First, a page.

BY ART + TIMES:
Parts of the Middle East may be in constant turmoil due to blooming revolutions and endless wars. But the people and culture remain strong. The art market in the region seems to be unfazed by all that is happening as you read this, thanks to global and local art collectors grabbing every worthy piece of work they can. Collectors are snapping up works by Iranian, Iraqi, Lebanese, Syrian, and Egyptian artists at art fairs in Dubai and Abu Dhabi, galleries in Tehran, New York, and London, and auctions in London and Dubai.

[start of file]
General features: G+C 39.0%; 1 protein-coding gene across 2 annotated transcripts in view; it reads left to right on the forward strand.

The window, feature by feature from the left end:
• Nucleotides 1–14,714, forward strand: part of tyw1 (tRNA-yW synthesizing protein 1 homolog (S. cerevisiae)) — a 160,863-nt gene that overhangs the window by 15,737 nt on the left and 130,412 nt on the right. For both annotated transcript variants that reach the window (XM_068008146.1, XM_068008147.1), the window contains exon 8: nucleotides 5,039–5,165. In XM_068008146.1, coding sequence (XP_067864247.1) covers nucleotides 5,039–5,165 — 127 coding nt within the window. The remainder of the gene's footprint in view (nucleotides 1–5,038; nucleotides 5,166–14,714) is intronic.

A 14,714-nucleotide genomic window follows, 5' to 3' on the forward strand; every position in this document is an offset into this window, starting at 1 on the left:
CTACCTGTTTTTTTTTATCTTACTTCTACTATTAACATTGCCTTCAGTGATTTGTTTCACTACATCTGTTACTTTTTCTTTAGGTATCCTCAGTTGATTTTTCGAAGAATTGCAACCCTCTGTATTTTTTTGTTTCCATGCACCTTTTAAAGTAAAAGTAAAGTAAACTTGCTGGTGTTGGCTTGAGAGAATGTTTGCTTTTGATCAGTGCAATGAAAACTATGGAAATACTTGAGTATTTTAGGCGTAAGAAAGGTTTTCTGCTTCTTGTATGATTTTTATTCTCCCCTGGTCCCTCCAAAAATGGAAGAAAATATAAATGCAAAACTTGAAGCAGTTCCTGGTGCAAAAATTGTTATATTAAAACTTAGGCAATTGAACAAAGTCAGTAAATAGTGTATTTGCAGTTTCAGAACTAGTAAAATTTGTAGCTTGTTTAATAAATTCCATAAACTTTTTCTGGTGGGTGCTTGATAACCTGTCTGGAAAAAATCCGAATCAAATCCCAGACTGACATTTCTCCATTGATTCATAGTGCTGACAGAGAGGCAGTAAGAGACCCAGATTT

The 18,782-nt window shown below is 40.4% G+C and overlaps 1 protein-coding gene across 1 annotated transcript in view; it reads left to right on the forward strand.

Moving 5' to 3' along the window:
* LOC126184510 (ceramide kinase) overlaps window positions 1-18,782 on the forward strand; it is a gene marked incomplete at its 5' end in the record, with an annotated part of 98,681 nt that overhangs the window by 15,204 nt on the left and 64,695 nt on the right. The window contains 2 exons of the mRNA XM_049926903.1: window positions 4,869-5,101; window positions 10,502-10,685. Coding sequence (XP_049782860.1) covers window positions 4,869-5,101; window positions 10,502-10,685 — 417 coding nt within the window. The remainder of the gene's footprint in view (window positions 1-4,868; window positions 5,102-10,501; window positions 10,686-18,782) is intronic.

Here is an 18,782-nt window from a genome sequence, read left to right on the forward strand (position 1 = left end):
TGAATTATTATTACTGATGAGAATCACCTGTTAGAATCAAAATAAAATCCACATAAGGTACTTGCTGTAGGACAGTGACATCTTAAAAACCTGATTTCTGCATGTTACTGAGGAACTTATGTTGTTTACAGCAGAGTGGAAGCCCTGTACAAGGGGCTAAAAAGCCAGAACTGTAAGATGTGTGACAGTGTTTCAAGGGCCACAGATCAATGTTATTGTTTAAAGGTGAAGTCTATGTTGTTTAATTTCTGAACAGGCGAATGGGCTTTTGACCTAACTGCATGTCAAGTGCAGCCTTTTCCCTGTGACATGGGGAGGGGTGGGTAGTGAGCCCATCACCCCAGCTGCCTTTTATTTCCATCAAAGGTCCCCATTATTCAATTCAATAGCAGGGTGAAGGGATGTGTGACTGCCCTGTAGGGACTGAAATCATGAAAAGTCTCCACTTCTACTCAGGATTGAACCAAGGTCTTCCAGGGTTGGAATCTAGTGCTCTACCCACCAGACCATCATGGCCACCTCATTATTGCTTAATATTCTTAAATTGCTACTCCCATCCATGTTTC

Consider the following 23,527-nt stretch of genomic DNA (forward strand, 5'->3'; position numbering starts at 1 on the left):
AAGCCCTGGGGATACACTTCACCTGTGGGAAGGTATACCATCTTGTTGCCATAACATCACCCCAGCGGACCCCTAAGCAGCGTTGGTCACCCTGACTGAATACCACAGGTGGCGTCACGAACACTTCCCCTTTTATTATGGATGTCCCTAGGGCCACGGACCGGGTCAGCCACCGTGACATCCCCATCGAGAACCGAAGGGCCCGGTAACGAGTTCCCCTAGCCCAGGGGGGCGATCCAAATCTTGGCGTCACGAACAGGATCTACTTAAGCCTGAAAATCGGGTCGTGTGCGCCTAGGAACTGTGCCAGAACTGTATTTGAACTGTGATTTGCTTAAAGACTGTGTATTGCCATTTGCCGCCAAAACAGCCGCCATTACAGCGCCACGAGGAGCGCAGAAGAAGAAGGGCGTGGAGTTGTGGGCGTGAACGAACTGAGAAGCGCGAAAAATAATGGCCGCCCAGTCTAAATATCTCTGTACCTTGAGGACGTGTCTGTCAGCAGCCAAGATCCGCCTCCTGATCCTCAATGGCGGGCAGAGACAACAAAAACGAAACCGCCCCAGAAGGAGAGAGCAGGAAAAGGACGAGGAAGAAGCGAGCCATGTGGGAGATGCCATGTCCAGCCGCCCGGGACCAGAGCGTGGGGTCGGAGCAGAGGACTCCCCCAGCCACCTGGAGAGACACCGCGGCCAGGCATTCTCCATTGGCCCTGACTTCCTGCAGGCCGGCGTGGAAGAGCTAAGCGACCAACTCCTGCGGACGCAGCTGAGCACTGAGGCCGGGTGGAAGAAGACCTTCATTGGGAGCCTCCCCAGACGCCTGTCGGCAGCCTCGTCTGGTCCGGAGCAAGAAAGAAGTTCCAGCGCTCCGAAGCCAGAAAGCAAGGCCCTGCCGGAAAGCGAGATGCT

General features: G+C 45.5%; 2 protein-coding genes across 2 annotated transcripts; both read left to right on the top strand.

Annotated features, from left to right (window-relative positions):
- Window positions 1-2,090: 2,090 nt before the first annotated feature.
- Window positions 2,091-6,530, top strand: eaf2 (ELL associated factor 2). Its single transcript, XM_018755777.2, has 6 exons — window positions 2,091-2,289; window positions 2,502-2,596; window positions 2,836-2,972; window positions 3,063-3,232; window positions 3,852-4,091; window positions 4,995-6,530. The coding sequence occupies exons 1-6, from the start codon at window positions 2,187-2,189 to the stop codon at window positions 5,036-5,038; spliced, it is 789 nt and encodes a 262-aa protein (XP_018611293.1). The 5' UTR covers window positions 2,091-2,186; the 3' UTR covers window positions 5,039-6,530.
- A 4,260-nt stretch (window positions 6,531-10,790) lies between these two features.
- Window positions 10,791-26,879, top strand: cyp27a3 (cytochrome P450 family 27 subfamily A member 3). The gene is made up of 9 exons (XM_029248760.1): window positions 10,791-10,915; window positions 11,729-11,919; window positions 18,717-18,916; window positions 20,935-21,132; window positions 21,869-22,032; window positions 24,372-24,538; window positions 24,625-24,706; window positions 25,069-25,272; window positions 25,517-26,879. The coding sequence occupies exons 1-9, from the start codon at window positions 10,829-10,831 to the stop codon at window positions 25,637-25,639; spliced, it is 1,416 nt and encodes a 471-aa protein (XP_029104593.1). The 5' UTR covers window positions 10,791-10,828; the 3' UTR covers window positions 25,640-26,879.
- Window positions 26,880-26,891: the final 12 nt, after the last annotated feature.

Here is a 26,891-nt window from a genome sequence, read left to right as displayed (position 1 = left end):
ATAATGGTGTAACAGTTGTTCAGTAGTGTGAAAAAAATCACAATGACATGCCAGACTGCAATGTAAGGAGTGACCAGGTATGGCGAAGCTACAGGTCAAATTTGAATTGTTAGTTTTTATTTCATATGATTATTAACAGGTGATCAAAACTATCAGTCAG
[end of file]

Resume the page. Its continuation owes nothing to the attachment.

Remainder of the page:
With 91 percent of works sold in last night’s offering, prices soared above estimates for several pieces, including Mahmoud Said’s “Marsa Matrouh” ($602,000 against a $250-300,000 estimate) and “Regeneration” by Lebanese painter Saliba Douaihy (1915-1994) deaccessioned by the North Carolina Museum of Art and purchased by an “International private collector” (according to Christie’s) for $278,000 – more than double its $120,000 high estimate, and an auction record for the artist). Also notable was the sale of Turkish artist Azade Koker’s “And It Was My Life That Was Flowing Slowly,” a photocollage tribute to Camille Claudel, for $86,500.